Surveys suggest boys' emotional needs are being overlooked.
There's a lot of controversy in America when it comes to sex-ed. Who should teach it? What are we supposed to teach? How can we make sure that kids are making safer decisions when it comes to their sexual health? We all know that we need to do something about teen pregnancy, suicide, and STI prevention. But it seems like we can't agree on what. And in her comparison of the Dutch and American sex-ed models, sociologist Amy Schalet discovered that many boys and men feel that their interest in love and romance is being ignored.
According to one survey, boys chose having a girlfriend and no sex over having sex and no girlfriend by two to one. So prioritizing love over romance is far from exceptional.
Yet a lot of American sex- ed classes don't discuss romantic attraction except in the vaguest of terms. Nor do we receive information about healthy ways to deal with our feelings. How should we respond if we get turned down, or dumped? What's the appropriate way to resolve a conflict? When is a good time to discuss sex, and how should that conversation go? All teenagers- including boys- want to feel intimacy, and are emotionally invested in relationships. We get to learn all about the risks of romantic relationships (like pregnancy and STIs), but where are the lessons about the joys?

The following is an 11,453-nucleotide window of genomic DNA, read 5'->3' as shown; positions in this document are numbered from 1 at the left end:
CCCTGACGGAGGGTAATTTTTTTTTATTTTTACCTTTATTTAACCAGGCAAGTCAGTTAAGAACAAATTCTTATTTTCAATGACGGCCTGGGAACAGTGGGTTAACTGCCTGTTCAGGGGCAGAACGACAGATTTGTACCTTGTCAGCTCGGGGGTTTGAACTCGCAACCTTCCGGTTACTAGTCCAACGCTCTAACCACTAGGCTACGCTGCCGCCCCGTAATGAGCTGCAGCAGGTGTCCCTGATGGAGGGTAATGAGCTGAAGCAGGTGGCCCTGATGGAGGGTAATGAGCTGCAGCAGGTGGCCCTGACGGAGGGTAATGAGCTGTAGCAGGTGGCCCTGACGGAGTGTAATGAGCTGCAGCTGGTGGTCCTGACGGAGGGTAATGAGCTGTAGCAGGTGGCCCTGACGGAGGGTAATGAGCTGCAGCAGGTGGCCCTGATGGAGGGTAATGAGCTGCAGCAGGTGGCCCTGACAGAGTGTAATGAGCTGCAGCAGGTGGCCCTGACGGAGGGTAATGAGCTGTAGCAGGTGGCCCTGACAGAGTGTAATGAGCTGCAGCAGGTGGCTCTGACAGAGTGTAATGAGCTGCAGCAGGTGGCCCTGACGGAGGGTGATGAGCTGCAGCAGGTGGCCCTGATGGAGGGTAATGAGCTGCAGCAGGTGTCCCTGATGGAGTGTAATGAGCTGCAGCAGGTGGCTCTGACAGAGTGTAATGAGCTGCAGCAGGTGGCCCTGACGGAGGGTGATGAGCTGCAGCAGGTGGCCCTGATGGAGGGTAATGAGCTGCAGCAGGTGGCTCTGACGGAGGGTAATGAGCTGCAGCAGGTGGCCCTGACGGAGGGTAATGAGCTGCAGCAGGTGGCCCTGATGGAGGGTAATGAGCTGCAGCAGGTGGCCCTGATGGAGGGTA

Let's do a community survey!
Of course you're welcome to comment below, but just in case people are shy about discussing these issues: Here's a link to a community survey! I'll share the anonymous results shortly! Let's find out how Vinglers have learned about love (and sex) and what we think those lessons were missing!
Again the link to the survey is ---> HERE